Fields turning to dust, rivers drying up and deadly wildfires ravaging the landscape - it is all part of summer 2018 across Europe and much of the northern hemisphere.
An unrelenting heatwave has devastated crops, with more than half of the harvest expected to be lost in some areas.
Some arable farmers are facing bankruptcy; states of emergency have been declared in Latvia and Lithuania, while the sun continues to bake Swedish fields that have received only 12 percent of their normal rainfall.
Germany, which is the EU's number two grain producer after France, is expecting a 20 percent slump in its harvest.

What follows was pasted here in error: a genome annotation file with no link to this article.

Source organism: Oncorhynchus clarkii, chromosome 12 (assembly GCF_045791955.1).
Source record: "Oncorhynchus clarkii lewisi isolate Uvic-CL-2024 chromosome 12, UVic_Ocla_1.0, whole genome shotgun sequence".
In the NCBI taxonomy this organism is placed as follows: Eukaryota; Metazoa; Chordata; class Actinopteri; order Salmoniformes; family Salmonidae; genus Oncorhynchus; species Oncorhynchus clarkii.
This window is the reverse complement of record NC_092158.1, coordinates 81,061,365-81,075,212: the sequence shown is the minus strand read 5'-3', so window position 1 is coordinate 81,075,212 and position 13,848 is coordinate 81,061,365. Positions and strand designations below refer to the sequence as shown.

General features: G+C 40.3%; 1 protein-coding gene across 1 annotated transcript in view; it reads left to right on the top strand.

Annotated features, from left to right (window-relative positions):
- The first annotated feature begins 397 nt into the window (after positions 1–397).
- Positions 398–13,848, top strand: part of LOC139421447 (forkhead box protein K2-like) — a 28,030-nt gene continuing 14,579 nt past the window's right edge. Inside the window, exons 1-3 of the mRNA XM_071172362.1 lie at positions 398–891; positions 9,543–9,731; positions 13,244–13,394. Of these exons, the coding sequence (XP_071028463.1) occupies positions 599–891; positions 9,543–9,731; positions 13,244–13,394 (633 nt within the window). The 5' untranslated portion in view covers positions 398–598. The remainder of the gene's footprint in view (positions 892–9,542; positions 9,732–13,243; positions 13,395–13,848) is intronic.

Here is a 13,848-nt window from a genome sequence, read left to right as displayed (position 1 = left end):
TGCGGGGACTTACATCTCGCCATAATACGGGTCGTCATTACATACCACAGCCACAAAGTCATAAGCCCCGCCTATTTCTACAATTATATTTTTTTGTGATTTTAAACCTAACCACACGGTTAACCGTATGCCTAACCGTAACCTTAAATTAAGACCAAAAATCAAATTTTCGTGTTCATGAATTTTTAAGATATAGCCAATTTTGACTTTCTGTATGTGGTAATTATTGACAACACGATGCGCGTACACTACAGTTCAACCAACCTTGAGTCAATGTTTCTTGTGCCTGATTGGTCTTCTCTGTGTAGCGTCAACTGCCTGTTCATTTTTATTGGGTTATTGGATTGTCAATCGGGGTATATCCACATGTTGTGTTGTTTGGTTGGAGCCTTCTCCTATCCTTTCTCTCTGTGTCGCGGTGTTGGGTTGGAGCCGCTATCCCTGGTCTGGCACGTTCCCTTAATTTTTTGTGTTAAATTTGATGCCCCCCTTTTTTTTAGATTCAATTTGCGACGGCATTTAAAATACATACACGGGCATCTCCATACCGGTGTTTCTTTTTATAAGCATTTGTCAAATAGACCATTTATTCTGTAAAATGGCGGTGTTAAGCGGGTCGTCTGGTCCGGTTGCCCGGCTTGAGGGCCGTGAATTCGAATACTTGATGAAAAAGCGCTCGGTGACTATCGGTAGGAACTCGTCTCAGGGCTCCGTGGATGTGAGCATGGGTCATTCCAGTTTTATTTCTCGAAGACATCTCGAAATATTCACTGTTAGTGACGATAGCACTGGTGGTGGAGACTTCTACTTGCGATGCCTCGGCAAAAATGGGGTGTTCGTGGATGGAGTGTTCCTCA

"The heat is affecting natural products like wheat and potatoes," explained Robert Halver, Head of Capital Markets Analysis at Baader Bank, "the harvest is getting worse and worse. That means chips are getting more expensive and that has a knock-on effect. We're going to see an acceleration of price inflation of these field crops."
For livestock farmers in the UK, the lack of rain means animals cannot just be put out to pasture as usual. They are having to break into Winter food rations, supplementing feed with silage, pushing up costs, which will presumably be passed on to the consumer.
For others in Denmark, it means sending expensive animals off to slaughter earlier than planned and at a lighter weight than normal.
Farmers are united in calling for government help in the short term but if hot summers are to become the norm, a more strategic long-term plan will be vital.